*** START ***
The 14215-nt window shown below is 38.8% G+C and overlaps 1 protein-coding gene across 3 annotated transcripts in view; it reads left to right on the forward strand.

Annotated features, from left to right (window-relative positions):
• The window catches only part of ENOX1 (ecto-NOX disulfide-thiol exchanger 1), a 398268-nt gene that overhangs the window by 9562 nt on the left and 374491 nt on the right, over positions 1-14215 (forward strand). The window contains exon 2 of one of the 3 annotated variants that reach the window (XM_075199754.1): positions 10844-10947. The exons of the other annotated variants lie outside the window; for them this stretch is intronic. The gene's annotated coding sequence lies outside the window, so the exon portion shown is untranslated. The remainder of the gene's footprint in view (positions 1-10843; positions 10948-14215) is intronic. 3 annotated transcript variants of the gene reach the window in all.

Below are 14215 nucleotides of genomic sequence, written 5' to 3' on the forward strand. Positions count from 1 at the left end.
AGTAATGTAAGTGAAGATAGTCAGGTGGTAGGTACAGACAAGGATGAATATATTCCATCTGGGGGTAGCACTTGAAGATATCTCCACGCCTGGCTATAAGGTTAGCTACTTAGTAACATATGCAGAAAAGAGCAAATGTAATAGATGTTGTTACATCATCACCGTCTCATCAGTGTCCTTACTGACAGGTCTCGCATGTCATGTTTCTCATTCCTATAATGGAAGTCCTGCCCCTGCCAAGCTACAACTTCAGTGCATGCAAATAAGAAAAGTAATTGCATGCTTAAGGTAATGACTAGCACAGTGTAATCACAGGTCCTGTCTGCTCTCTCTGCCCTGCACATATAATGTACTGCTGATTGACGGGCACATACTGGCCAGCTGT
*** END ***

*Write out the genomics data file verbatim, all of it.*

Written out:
The 14215-nt window shown below is 38.8% G+C and overlaps 1 protein-coding gene across 3 annotated transcripts in view; it reads left to right on the forward strand.

Annotated features, from left to right (window-relative positions):
• The window catches only part of ENOX1 (ecto-NOX disulfide-thiol exchanger 1), a 398268-nt gene that overhangs the window by 9562 nt on the left and 374491 nt on the right, over positions 1-14215 (forward strand). The window contains exon 2 of one of the 3 annotated variants that reach the window (XM_075199754.1): positions 10844-10947. The exons of the other annotated variants lie outside the window; for them this stretch is intronic. The gene's annotated coding sequence lies outside the window, so the exon portion shown is untranslated. The remainder of the gene's footprint in view (positions 1-10843; positions 10948-14215) is intronic. 3 annotated transcript variants of the gene reach the window in all.

Below are 14215 nucleotides of genomic sequence, written 5' to 3' on the forward strand. Positions count from 1 at the left end.
AGTAATGTAAGTGAAGATAGTCAGGTGGTAGGTACAGACAAGGATGAATATATTCCATCTGGGGGTAGCACTTGAAGATATCTCCACGCCTGGCTATAAGGTTAGCTACTTAGTAACATATGCAGAAAAGAGCAAATGTAATAGATGTTGTTACATCATCACCGTCTCATCAGTGTCCTTACTGACAGGTCTCGCATGTCATGTTTCTCATTCCTATAATGGAAGTCCTGCCCCTGCCAAGCTACAACTTCAGTGCATGCAAATAAGAAAAGTAATTGCATGCTTAAGGTAATGACTAGCACAGTGTAATCACAGGTCCTGTCTGCTCTCTCTGCCCTGCACATATAATGTACTGCTGATTGACGGGCACATACTGGCCAGCTGT